A large volume of sICH is a devastating disease with high rates of mortality and morbidity.7)
The classic presentation of sICH includes the sudden onset of a focal neurological deficit that progresses over minutes to hours with accompanying headache, nausea, vomiting, decreased consciousness, and elevated blood pressure.5)
The hematoma volume is the most potent predictor of mortality and poor functional outcome in patients with sICH.17)
Furthermore, acute expansion of the hematoma within an hour to a day, has been reported as a cause of severe neurologic deterioration and death.14)
In our patient with a huge sICH exhibited a rapid spontaneous reduction in the volume of the hematoma over a very short period of time. The initial brain CT revealed a large basal ganglia hematoma and signs of impending subfalcial herniation. Fortunately, follow-up brain CT 16 hours after initial insult showed a remarkable decrease of the hematoma volume. However, the patient in our study had a large hematoma that decreased in volume within a short time period without improvement of the symptoms attributed to the hematoma.
The rapid expansion of a sICH has been frequently reported.1)
However, we found limited reports describing the rapid spontaneous decrease in the volume of the hematoma observed in ICH.4)
A patient with a petrous bone fracture after trauma showed a spontaneous cure of ICH by drainage into the middle ear.4)
However, it was a rare case of traumatic ICH unlike our case. In our case, the ICH was not related to head trauma, so it appears to have been a large hematoma which decreased spontaneously.
However, rapid spontaneous resolution and a decrease in the size of the traumatic acute SDH have frequently been reported.2)
The pathophysiology of this phenomenon is not well understood, and many hypotheses have been proposed. Four mechanisms for the rapid resolution of the hematoma have been proposed; dilution and wash out of the hematoma by cerebrospinal flow (CSF) after tearing of the arachnoid membrane; compression and redistribution of the hematoma by acute brain swelling; redistribution of the hematoma through skull fractures; and redistribution of the hematoma to the spinal subdural space.2)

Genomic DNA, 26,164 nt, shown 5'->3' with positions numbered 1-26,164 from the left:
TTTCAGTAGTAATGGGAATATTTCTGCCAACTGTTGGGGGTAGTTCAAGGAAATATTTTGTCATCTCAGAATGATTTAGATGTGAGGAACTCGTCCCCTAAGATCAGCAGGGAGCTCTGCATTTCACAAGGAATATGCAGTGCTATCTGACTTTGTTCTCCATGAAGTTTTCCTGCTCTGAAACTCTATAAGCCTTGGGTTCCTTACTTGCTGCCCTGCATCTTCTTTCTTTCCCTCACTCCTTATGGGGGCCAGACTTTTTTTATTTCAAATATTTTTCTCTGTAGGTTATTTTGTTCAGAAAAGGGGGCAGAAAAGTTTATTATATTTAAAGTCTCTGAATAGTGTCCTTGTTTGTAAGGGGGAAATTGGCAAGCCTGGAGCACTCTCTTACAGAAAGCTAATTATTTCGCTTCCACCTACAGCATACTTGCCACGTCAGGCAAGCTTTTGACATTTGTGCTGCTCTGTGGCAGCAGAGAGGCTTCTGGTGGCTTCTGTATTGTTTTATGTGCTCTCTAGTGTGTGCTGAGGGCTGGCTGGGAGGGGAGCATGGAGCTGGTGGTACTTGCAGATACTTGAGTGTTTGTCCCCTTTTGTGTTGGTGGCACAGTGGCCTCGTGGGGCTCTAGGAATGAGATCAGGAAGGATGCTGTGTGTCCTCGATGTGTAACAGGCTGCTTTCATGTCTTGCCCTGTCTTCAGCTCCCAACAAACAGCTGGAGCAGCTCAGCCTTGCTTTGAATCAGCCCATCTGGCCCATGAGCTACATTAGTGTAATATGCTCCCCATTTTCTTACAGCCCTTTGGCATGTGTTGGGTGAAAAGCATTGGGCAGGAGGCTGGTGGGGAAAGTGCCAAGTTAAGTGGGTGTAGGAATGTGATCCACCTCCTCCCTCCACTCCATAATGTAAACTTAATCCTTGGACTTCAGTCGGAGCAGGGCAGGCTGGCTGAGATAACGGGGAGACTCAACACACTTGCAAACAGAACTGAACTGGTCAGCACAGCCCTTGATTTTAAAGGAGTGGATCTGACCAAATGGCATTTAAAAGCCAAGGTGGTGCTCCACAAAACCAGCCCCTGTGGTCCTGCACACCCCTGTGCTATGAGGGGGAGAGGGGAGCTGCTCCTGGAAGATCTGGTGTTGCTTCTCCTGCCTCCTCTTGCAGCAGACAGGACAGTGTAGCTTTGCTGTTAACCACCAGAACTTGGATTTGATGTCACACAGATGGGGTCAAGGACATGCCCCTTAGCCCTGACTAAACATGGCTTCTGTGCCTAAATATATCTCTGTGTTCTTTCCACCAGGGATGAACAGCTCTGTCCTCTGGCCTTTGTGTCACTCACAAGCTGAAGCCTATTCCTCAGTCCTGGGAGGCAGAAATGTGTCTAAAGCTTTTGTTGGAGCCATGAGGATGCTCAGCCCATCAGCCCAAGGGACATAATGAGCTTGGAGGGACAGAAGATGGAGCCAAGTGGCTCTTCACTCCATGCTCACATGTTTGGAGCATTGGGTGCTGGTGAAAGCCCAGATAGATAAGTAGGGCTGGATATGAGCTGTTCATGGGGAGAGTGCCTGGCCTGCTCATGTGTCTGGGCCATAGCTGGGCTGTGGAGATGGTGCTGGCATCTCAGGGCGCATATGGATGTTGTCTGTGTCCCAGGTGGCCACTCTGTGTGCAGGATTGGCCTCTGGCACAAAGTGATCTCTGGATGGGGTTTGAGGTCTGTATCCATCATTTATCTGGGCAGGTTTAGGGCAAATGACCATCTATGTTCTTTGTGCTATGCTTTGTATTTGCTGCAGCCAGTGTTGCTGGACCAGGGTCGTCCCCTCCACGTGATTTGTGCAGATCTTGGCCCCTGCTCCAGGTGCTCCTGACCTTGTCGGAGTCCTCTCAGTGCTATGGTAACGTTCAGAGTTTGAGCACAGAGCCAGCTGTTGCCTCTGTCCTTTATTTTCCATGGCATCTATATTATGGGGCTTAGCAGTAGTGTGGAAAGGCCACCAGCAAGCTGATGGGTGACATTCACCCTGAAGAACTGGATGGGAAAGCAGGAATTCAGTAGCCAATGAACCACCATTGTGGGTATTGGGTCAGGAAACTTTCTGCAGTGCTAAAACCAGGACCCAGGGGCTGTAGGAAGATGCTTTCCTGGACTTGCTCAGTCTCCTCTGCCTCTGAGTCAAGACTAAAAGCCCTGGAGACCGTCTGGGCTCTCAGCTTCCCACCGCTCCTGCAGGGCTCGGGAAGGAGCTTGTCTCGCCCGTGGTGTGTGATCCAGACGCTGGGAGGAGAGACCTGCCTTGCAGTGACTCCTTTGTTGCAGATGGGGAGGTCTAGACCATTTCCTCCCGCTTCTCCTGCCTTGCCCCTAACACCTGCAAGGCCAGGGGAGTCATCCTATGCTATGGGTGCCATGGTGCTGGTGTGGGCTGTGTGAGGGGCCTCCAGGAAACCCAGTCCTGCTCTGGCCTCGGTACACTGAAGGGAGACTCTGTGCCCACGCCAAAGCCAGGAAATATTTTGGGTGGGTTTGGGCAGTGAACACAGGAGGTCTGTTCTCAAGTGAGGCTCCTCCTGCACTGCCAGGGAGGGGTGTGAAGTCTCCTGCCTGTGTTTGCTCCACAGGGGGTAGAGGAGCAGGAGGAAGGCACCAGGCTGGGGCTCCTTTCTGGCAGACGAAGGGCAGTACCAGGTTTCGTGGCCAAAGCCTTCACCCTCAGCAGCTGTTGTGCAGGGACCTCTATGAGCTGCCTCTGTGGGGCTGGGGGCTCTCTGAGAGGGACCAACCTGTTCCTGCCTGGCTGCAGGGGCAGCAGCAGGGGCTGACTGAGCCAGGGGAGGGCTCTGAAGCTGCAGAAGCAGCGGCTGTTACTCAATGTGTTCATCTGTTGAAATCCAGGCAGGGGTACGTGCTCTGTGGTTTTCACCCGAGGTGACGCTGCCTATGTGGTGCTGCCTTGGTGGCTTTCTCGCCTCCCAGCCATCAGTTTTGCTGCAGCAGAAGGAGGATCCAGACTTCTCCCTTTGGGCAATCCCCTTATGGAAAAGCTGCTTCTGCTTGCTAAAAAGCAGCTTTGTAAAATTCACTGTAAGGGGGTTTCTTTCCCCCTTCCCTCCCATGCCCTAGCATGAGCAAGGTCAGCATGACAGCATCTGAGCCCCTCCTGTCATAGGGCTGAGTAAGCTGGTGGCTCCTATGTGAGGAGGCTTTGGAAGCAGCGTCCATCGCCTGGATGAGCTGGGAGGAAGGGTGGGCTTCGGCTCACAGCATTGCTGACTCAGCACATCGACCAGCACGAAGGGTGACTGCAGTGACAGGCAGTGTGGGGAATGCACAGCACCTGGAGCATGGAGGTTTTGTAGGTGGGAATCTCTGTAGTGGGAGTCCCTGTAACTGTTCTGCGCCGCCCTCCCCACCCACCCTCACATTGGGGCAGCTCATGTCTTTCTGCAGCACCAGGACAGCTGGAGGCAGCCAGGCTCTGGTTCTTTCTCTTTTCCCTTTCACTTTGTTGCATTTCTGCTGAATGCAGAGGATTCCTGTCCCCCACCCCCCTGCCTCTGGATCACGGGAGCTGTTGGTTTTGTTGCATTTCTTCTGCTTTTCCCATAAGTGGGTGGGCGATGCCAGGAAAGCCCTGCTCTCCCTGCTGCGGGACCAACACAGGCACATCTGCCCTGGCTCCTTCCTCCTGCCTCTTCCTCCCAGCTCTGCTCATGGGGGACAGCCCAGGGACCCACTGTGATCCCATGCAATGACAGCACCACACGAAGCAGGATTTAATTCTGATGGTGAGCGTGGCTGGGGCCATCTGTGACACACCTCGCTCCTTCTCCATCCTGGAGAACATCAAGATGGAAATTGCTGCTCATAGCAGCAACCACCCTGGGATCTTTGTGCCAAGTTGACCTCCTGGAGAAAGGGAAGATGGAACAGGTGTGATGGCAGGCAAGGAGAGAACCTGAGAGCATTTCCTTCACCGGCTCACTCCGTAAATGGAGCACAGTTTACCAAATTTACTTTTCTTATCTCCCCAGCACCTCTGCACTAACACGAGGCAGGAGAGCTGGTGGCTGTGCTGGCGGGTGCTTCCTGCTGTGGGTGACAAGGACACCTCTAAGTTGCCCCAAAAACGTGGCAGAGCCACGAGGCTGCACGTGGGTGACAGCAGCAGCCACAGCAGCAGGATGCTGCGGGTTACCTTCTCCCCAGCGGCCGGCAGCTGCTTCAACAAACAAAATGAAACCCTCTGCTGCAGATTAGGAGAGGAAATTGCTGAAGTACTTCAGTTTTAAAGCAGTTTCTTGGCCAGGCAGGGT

However, the clear mechanism for spontaneous resolution of acute SDH was not identified, especially in that of sICH.
In our case, the patient presented with a basal ganglia hematoma with a margin very close to the subarachnoid and intraventricular spaces. We proposed that pressure from the massive hematoma caused rupture of the adjacent cortical surface and pia mater, resulting in migration of the hematoma into the subarachnoid spaces. In the same way, that resulted in the rupture of the ependymal lining of ventricle and so migration of hematoma into ventricular spaces. On the follow-up brain CT, we found the increased volume of subarachnoid hemorrhages and intraventricular hemorrhages. This finding may support the hypothesis of dilution and wash out of the hematoma by CSF after tearing of the arachnoid membrane. The hematoma mixed with CSF may be a clue in the redistribution process.2)
CSF liquefies the hematoma and the blood clots are redistributed to the subarachnoid and ventricular spaces.11)
In the spontaneous rapid reduction of ICH, we suggest that the hematoma mixed with CSF also may be a same mechanism in the distribution process and CSF liquefies the hematoma and the blood clots are redistributed to the subarachnoid and ventricular spaces like several report on spontaneous resolution of acute SDH.